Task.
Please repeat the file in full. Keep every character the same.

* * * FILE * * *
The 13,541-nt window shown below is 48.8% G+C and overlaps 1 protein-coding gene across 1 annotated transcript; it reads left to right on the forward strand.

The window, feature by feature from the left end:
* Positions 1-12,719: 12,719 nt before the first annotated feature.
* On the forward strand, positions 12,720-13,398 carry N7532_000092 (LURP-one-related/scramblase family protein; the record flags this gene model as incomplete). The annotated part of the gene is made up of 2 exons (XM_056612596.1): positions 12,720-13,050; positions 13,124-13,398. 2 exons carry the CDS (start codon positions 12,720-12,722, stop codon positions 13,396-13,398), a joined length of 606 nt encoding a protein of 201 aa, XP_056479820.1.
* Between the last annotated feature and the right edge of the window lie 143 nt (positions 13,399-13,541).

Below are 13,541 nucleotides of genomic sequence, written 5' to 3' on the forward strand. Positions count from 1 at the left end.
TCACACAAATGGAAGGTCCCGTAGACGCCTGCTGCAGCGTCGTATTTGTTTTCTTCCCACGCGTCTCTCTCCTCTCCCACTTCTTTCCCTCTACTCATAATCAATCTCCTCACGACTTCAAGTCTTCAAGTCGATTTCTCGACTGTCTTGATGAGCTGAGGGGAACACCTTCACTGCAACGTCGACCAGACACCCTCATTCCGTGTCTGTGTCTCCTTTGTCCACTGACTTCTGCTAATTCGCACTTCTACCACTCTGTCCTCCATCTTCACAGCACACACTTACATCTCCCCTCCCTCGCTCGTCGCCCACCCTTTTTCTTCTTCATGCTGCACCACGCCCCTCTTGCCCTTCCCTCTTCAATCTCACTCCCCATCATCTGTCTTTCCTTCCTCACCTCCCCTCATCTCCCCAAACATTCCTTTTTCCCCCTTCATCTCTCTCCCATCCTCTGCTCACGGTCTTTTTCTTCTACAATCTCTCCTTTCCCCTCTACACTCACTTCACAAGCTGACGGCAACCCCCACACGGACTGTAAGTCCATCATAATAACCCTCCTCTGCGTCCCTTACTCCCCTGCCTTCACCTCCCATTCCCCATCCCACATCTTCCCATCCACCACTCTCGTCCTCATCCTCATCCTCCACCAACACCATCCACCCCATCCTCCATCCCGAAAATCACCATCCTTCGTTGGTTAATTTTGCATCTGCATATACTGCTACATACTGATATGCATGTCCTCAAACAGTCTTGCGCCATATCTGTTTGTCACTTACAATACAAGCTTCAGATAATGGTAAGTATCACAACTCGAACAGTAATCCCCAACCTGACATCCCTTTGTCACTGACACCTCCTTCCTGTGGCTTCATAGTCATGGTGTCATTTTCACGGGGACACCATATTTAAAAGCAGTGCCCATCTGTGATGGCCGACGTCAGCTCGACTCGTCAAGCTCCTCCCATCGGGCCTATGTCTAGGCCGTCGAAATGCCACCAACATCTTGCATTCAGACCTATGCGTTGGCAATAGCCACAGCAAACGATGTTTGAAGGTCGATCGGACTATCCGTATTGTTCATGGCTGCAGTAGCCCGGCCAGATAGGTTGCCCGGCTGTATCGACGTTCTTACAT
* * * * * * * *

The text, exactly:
The 13,541-nt window shown below is 48.8% G+C and overlaps 1 protein-coding gene across 1 annotated transcript; it reads left to right on the forward strand.

The window, feature by feature from the left end:
* Positions 1-12,719: 12,719 nt before the first annotated feature.
* On the forward strand, positions 12,720-13,398 carry N7532_000092 (LURP-one-related/scramblase family protein; the record flags this gene model as incomplete). The annotated part of the gene is made up of 2 exons (XM_056612596.1): positions 12,720-13,050; positions 13,124-13,398. 2 exons carry the CDS (start codon positions 12,720-12,722, stop codon positions 13,396-13,398), a joined length of 606 nt encoding a protein of 201 aa, XP_056479820.1.
* Between the last annotated feature and the right edge of the window lie 143 nt (positions 13,399-13,541).

Below are 13,541 nucleotides of genomic sequence, written 5' to 3' on the forward strand. Positions count from 1 at the left end.
TCACACAAATGGAAGGTCCCGTAGACGCCTGCTGCAGCGTCGTATTTGTTTTCTTCCCACGCGTCTCTCTCCTCTCCCACTTCTTTCCCTCTACTCATAATCAATCTCCTCACGACTTCAAGTCTTCAAGTCGATTTCTCGACTGTCTTGATGAGCTGAGGGGAACACCTTCACTGCAACGTCGACCAGACACCCTCATTCCGTGTCTGTGTCTCCTTTGTCCACTGACTTCTGCTAATTCGCACTTCTACCACTCTGTCCTCCATCTTCACAGCACACACTTACATCTCCCCTCCCTCGCTCGTCGCCCACCCTTTTTCTTCTTCATGCTGCACCACGCCCCTCTTGCCCTTCCCTCTTCAATCTCACTCCCCATCATCTGTCTTTCCTTCCTCACCTCCCCTCATCTCCCCAAACATTCCTTTTTCCCCCTTCATCTCTCTCCCATCCTCTGCTCACGGTCTTTTTCTTCTACAATCTCTCCTTTCCCCTCTACACTCACTTCACAAGCTGACGGCAACCCCCACACGGACTGTAAGTCCATCATAATAACCCTCCTCTGCGTCCCTTACTCCCCTGCCTTCACCTCCCATTCCCCATCCCACATCTTCCCATCCACCACTCTCGTCCTCATCCTCATCCTCCACCAACACCATCCACCCCATCCTCCATCCCGAAAATCACCATCCTTCGTTGGTTAATTTTGCATCTGCATATACTGCTACATACTGATATGCATGTCCTCAAACAGTCTTGCGCCATATCTGTTTGTCACTTACAATACAAGCTTCAGATAATGGTAAGTATCACAACTCGAACAGTAATCCCCAACCTGACATCCCTTTGTCACTGACACCTCCTTCCTGTGGCTTCATAGTCATGGTGTCATTTTCACGGGGACACCATATTTAAAAGCAGTGCCCATCTGTGATGGCCGACGTCAGCTCGACTCGTCAAGCTCCTCCCATCGGGCCTATGTCTAGGCCGTCGAAATGCCACCAACATCTTGCATTCAGACCTATGCGTTGGCAATAGCCACAGCAAACGATGTTTGAAGGTCGATCGGACTATCCGTATTGTTCATGGCTGCAGTAGCCCGGCCAGATAGGTTGCCCGGCTGTATCGACGTTCTTACAT